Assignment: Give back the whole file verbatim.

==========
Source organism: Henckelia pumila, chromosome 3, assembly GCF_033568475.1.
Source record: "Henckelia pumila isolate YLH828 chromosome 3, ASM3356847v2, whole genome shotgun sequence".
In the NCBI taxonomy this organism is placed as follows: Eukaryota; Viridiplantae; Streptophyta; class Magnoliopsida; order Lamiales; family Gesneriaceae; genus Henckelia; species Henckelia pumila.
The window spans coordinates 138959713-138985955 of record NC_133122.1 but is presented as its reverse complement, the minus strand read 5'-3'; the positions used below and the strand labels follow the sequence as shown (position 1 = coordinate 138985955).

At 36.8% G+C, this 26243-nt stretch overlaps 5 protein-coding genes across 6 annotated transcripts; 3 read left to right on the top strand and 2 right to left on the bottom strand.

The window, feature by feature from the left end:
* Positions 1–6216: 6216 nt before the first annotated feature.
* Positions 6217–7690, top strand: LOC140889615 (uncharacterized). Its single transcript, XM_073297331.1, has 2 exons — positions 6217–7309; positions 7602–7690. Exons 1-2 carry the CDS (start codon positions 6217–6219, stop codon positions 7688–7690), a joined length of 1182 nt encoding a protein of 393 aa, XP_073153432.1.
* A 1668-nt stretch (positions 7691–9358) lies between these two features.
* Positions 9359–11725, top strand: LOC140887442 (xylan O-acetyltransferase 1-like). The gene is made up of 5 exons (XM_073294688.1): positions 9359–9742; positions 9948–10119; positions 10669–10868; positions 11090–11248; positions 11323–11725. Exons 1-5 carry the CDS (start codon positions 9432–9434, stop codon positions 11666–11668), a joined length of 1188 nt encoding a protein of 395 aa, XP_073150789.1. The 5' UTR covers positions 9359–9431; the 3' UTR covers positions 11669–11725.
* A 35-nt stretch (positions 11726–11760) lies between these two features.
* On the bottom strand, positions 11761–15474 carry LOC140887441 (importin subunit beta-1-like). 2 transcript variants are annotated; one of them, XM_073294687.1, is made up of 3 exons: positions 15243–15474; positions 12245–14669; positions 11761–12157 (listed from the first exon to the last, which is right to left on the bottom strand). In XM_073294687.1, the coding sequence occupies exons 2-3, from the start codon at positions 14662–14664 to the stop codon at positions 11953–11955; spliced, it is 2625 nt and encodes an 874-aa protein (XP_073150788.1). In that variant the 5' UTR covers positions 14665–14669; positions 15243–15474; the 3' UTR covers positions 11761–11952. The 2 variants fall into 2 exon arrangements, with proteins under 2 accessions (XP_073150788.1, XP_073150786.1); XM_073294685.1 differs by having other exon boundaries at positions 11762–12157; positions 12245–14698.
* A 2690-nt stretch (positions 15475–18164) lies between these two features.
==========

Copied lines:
Source organism: Henckelia pumila, chromosome 3, assembly GCF_033568475.1.
Source record: "Henckelia pumila isolate YLH828 chromosome 3, ASM3356847v2, whole genome shotgun sequence".
In the NCBI taxonomy this organism is placed as follows: Eukaryota; Viridiplantae; Streptophyta; class Magnoliopsida; order Lamiales; family Gesneriaceae; genus Henckelia; species Henckelia pumila.
The window spans coordinates 138959713-138985955 of record NC_133122.1 but is presented as its reverse complement, the minus strand read 5'-3'; the positions used below and the strand labels follow the sequence as shown (position 1 = coordinate 138985955).

At 36.8% G+C, this 26243-nt stretch overlaps 5 protein-coding genes across 6 annotated transcripts; 3 read left to right on the top strand and 2 right to left on the bottom strand.

The window, feature by feature from the left end:
* Positions 1–6216: 6216 nt before the first annotated feature.
* Positions 6217–7690, top strand: LOC140889615 (uncharacterized). Its single transcript, XM_073297331.1, has 2 exons — positions 6217–7309; positions 7602–7690. Exons 1-2 carry the CDS (start codon positions 6217–6219, stop codon positions 7688–7690), a joined length of 1182 nt encoding a protein of 393 aa, XP_073153432.1.
* A 1668-nt stretch (positions 7691–9358) lies between these two features.
* Positions 9359–11725, top strand: LOC140887442 (xylan O-acetyltransferase 1-like). The gene is made up of 5 exons (XM_073294688.1): positions 9359–9742; positions 9948–10119; positions 10669–10868; positions 11090–11248; positions 11323–11725. Exons 1-5 carry the CDS (start codon positions 9432–9434, stop codon positions 11666–11668), a joined length of 1188 nt encoding a protein of 395 aa, XP_073150789.1. The 5' UTR covers positions 9359–9431; the 3' UTR covers positions 11669–11725.
* A 35-nt stretch (positions 11726–11760) lies between these two features.
* On the bottom strand, positions 11761–15474 carry LOC140887441 (importin subunit beta-1-like). 2 transcript variants are annotated; one of them, XM_073294687.1, is made up of 3 exons: positions 15243–15474; positions 12245–14669; positions 11761–12157 (listed from the first exon to the last, which is right to left on the bottom strand). In XM_073294687.1, the coding sequence occupies exons 2-3, from the start codon at positions 14662–14664 to the stop codon at positions 11953–11955; spliced, it is 2625 nt and encodes an 874-aa protein (XP_073150788.1). In that variant the 5' UTR covers positions 14665–14669; positions 15243–15474; the 3' UTR covers positions 11761–11952. The 2 variants fall into 2 exon arrangements, with proteins under 2 accessions (XP_073150788.1, XP_073150786.1); XM_073294685.1 differs by having other exon boundaries at positions 11762–12157; positions 12245–14698.
* A 2690-nt stretch (positions 15475–18164) lies between these two features.